"Death education" is another avenue through which certain favored spiritual influences have been infiltrating public schools. Tara Becker is a former student of Columbine High in Littleton, Colorado, the school where the horrible student-on-student mass murder occurred. At a pro-family conference in 1985, Becker told of her exposure to death education at Columbine. According to Jayne Schindler, a conference attendee, "Tara explained that the subject of death was integrated into many of the courses at her high school. She said that death was made to look glamorous, that living was hard and that reincarnation would solve their problems. Students were told that they would always return to a much better life form. They would return to the Oversoul' and become like God."
The next part is shockingly worse. Schindler related Tara's description of a "suicide talking day" that the school arranged following the suicide of one of the students. That day teachers and students talked about death in every class. Teachers assigned students the task of writing their own obituaries and suicide notes. "They were told to trust their own judgment in choosing whether to live or die." Largely as a result of this orientation, Tara said that she began to contemplate suicide as an option, to end her problems. Suicide, she thought, would liberate her spirit from being enslaved to her body. It would also help to relieve the world's population problem. That qualifies perhaps as the ultimate in politically correct education: suicide to relieve global overpopulation.
Phyllis Schlafly's Eagle Forum produced a two-hour video on Tara's experiences, which led to an ABC-TV 20/20 program on the subject. On that program Tara explained that she never would have considered suicide prior to the class instruction on death education because she wasn't brave enough. But the things students learned in class, she said, "taught us how to be brave enough to face death." "We talked about what we wanted to look like in our caskets." 20/20 reported that ten percent of public schools offer death education, but since there is no approved curriculum, teachers often receive their entire training in a one-day workshop. Robert Stevenson, an expert in counseling and education, confirmed this, noting that "anyone with a teacher's license can walk in off the street and start teaching death ed. Some people teach these courses as their own form of self-therapy."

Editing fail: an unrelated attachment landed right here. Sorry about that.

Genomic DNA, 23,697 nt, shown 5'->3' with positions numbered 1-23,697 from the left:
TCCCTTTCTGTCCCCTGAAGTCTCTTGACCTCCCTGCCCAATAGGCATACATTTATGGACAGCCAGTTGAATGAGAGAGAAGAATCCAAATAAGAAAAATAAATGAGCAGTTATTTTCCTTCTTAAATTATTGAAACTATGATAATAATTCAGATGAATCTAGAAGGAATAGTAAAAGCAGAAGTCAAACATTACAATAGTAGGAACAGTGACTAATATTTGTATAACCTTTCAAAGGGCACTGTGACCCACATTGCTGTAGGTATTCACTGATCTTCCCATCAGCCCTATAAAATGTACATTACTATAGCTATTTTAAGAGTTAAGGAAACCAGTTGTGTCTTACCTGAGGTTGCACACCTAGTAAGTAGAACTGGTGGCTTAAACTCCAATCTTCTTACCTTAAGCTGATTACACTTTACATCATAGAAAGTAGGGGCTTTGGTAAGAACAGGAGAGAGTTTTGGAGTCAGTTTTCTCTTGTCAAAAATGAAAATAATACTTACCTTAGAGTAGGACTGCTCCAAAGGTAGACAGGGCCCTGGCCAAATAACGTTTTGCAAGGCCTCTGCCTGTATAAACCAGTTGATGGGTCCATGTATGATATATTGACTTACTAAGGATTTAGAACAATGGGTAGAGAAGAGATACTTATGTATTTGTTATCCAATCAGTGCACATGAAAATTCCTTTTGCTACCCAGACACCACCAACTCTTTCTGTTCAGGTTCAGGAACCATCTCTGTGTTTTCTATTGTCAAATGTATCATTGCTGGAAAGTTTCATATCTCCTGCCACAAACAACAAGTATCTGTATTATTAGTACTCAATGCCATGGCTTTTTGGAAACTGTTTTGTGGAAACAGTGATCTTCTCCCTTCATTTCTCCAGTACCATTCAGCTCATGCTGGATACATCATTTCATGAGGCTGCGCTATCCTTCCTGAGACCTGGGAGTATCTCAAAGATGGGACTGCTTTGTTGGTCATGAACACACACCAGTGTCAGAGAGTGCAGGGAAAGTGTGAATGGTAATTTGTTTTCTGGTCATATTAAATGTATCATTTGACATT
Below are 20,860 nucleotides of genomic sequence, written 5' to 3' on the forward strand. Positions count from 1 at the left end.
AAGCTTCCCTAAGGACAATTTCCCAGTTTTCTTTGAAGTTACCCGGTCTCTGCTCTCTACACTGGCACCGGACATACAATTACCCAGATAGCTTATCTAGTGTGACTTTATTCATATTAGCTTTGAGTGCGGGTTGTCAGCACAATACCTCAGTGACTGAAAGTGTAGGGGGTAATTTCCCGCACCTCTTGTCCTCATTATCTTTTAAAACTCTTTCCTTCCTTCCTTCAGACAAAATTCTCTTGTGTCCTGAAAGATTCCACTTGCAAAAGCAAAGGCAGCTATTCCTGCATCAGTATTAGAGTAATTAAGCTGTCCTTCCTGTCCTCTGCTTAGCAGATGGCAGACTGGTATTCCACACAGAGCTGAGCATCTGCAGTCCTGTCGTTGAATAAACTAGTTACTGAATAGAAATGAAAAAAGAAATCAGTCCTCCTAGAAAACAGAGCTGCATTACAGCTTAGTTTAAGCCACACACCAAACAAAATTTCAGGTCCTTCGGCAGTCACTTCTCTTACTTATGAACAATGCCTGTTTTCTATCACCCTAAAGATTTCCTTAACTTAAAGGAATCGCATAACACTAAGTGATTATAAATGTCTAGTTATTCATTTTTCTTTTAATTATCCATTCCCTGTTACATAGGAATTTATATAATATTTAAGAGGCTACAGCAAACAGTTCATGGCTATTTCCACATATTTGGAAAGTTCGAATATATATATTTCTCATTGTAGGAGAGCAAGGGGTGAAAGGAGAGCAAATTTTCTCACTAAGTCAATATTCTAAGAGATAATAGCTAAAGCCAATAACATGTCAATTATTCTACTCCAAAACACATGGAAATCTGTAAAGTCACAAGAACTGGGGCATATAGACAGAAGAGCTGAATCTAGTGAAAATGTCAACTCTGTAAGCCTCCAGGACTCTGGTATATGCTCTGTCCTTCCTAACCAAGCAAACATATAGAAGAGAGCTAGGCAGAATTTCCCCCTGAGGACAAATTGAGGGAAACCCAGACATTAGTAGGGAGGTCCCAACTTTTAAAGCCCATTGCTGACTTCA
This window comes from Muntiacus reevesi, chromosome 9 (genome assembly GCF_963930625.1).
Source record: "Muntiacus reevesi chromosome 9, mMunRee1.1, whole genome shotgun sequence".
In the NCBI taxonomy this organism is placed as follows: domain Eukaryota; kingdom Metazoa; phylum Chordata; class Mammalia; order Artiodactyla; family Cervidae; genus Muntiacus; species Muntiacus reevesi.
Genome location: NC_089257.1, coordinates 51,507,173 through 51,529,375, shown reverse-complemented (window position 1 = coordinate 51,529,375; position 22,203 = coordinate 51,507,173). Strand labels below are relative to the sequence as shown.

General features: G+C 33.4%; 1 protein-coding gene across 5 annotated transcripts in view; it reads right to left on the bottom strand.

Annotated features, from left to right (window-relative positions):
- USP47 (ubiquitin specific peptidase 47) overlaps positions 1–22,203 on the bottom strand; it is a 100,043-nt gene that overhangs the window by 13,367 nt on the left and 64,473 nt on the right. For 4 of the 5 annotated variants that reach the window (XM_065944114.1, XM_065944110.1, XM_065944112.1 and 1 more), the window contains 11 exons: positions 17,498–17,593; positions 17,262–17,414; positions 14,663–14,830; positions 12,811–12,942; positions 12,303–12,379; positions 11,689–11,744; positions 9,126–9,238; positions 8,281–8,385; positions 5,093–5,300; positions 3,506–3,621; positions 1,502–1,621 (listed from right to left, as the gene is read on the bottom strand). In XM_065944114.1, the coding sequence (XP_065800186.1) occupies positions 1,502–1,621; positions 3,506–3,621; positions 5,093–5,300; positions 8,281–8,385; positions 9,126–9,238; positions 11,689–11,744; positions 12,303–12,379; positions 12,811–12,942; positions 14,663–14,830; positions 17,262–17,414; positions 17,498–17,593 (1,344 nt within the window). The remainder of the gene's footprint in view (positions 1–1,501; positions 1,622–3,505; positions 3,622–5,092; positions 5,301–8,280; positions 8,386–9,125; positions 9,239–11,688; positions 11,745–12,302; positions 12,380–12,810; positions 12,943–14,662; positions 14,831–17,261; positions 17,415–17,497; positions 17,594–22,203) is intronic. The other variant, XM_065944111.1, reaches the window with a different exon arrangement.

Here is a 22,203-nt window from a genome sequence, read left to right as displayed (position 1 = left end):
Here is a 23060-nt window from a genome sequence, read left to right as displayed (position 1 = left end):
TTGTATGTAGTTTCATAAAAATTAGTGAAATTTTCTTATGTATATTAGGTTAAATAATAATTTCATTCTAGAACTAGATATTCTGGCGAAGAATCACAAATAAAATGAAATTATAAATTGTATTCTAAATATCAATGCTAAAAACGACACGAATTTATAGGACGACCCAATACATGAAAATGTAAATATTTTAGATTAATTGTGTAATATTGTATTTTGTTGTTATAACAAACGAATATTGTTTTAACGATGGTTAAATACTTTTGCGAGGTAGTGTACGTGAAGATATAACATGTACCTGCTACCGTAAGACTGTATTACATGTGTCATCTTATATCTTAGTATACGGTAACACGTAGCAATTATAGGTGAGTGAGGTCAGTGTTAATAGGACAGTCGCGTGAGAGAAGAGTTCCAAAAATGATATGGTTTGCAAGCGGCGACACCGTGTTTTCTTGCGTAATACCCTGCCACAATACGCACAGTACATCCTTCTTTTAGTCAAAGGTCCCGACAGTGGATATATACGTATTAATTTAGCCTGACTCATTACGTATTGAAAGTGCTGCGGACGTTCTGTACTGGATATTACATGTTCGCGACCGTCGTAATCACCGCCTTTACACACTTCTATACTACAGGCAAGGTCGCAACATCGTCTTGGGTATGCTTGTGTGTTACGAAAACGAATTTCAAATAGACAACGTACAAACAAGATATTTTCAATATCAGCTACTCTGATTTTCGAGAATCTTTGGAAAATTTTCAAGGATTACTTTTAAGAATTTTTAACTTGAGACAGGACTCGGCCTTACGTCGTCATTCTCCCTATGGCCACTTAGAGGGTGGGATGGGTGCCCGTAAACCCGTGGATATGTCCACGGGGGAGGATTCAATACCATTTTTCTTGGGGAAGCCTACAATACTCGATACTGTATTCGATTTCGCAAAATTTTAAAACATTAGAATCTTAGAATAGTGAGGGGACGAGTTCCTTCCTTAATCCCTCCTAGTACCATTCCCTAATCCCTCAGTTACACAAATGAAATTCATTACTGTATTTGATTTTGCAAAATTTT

As far back as 1988, the Atlantic Monthly reported that thousands of schools across the country offer courses treating death and dying explicitly. Many schools, however, "blended some of the philosophies and techniques of death education into health, social studies, literature, and home-economics courses." The formal death education classes, according to the article, were widely varied in form and content. Some lasted just a few days. Others, however, were full-semester classes "that systematically explore the physical process of death, students' feelings about death and bereavement, the social rituals that surround death, the causes of suicide and its prevention, euthanasia, the right to die, the economics of funerals, and methods of interment and cremation."